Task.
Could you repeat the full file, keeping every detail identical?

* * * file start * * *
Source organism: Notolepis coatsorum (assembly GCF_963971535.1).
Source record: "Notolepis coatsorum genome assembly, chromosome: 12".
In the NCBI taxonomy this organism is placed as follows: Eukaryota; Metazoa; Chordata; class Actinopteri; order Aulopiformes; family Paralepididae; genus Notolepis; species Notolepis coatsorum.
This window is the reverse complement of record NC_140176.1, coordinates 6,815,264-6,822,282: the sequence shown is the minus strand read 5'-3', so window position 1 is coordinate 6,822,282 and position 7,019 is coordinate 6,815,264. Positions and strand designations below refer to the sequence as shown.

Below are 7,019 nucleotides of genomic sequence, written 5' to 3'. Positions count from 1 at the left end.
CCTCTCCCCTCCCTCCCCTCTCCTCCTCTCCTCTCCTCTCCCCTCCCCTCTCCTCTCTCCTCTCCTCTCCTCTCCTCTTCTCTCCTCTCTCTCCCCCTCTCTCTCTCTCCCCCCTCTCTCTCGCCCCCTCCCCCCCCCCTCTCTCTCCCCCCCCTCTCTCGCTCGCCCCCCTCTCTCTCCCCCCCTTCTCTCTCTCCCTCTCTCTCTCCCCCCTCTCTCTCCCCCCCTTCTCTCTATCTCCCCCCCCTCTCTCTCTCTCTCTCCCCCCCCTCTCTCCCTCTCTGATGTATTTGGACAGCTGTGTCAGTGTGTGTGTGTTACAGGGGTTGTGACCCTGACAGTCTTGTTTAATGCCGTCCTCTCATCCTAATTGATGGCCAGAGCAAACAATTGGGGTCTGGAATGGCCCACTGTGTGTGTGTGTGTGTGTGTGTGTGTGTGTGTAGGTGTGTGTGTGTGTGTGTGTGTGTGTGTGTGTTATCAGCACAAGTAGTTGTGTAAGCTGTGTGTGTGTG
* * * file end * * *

Source organism: Notolepis coatsorum (assembly GCF_963971535.1).
Source record: "Notolepis coatsorum genome assembly, chromosome: 12".
In the NCBI taxonomy this organism is placed as follows: Eukaryota; Metazoa; Chordata; class Actinopteri; order Aulopiformes; family Paralepididae; genus Notolepis; species Notolepis coatsorum.
This window is the reverse complement of record NC_140176.1, coordinates 6,815,264-6,822,282: the sequence shown is the minus strand read 5'-3', so window position 1 is coordinate 6,822,282 and position 7,019 is coordinate 6,815,264. Positions and strand designations below refer to the sequence as shown.

Below are 7,019 nucleotides of genomic sequence, written 5' to 3'. Positions count from 1 at the left end.
CCTCTCCCCTCCCTCCCCTCTCCTCCTCTCCTCTCCTCTCCCCTCCCCTCTCCTCTCTCCTCTCCTCTCCTCTCCTCTTCTCTCCTCTCTCTCCCCCTCTCTCTCTCTCCCCCCTCTCTCTCGCCCCCTCCCCCCCCCCTCTCTCTCCCCCCCCTCTCTCGCTCGCCCCCCTCTCTCTCCCCCCCTTCTCTCTCTCCCTCTCTCTCTCCCCCCTCTCTCTCCCCCCCTTCTCTCTATCTCCCCCCCCTCTCTCTCTCTCTCTCCCCCCCCTCTCTCCCTCTCTGATGTATTTGGACAGCTGTGTCAGTGTGTGTGTGTTACAGGGGTTGTGACCCTGACAGTCTTGTTTAATGCCGTCCTCTCATCCTAATTGATGGCCAGAGCAAACAATTGGGGTCTGGAATGGCCCACTGTGTGTGTGTGTGTGTGTGTGTGTGTGTGTGTAGGTGTGTGTGTGTGTGTGTGTGTGTGTGTGTGTTATCAGCACAAGTAGTTGTGTAAGCTGTGTGTGTGTG